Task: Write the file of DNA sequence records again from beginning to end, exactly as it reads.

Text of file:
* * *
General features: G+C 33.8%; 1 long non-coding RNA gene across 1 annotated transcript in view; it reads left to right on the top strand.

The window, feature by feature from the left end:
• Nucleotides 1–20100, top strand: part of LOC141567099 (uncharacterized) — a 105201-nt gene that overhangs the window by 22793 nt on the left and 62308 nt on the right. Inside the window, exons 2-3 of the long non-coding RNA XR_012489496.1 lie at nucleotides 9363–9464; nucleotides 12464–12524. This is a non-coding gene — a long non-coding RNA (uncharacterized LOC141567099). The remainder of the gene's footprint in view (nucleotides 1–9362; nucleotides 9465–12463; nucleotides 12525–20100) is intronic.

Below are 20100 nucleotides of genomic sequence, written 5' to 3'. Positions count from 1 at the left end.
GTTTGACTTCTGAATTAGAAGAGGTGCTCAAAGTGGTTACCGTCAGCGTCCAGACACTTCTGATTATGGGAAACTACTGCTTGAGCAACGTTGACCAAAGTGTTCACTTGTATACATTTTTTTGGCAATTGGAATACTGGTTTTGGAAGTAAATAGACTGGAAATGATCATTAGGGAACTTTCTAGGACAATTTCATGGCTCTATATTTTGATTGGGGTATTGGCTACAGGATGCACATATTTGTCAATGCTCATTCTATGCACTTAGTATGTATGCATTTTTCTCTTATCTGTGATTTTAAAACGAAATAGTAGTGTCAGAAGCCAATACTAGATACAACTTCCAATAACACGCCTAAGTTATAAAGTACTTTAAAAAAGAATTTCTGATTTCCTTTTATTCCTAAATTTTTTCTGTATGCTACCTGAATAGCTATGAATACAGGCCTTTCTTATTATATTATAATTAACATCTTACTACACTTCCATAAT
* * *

General features: G+C 33.8%; 1 long non-coding RNA gene across 1 annotated transcript in view; it reads left to right on the top strand.

The window, feature by feature from the left end:
• Nucleotides 1–20100, top strand: part of LOC141567099 (uncharacterized) — a 105201-nt gene that overhangs the window by 22793 nt on the left and 62308 nt on the right. Inside the window, exons 2-3 of the long non-coding RNA XR_012489496.1 lie at nucleotides 9363–9464; nucleotides 12464–12524. This is a non-coding gene — a long non-coding RNA (uncharacterized LOC141567099). The remainder of the gene's footprint in view (nucleotides 1–9362; nucleotides 9465–12463; nucleotides 12525–20100) is intronic.

Below are 20100 nucleotides of genomic sequence, written 5' to 3'. Positions count from 1 at the left end.
GTTTGACTTCTGAATTAGAAGAGGTGCTCAAAGTGGTTACCGTCAGCGTCCAGACACTTCTGATTATGGGAAACTACTGCTTGAGCAACGTTGACCAAAGTGTTCACTTGTATACATTTTTTTGGCAATTGGAATACTGGTTTTGGAAGTAAATAGACTGGAAATGATCATTAGGGAACTTTCTAGGACAATTTCATGGCTCTATATTTTGATTGGGGTATTGGCTACAGGATGCACATATTTGTCAATGCTCATTCTATGCACTTAGTATGTATGCATTTTTCTCTTATCTGTGATTTTAAAACGAAATAGTAGTGTCAGAAGCCAATACTAGATACAACTTCCAATAACACGCCTAAGTTATAAAGTACTTTAAAAAAGAATTTCTGATTTCCTTTTATTCCTAAATTTTTTCTGTATGCTACCTGAATAGCTATGAATACAGGCCTTTCTTATTATATTATAATTAACATCTTACTACACTTCCATAAT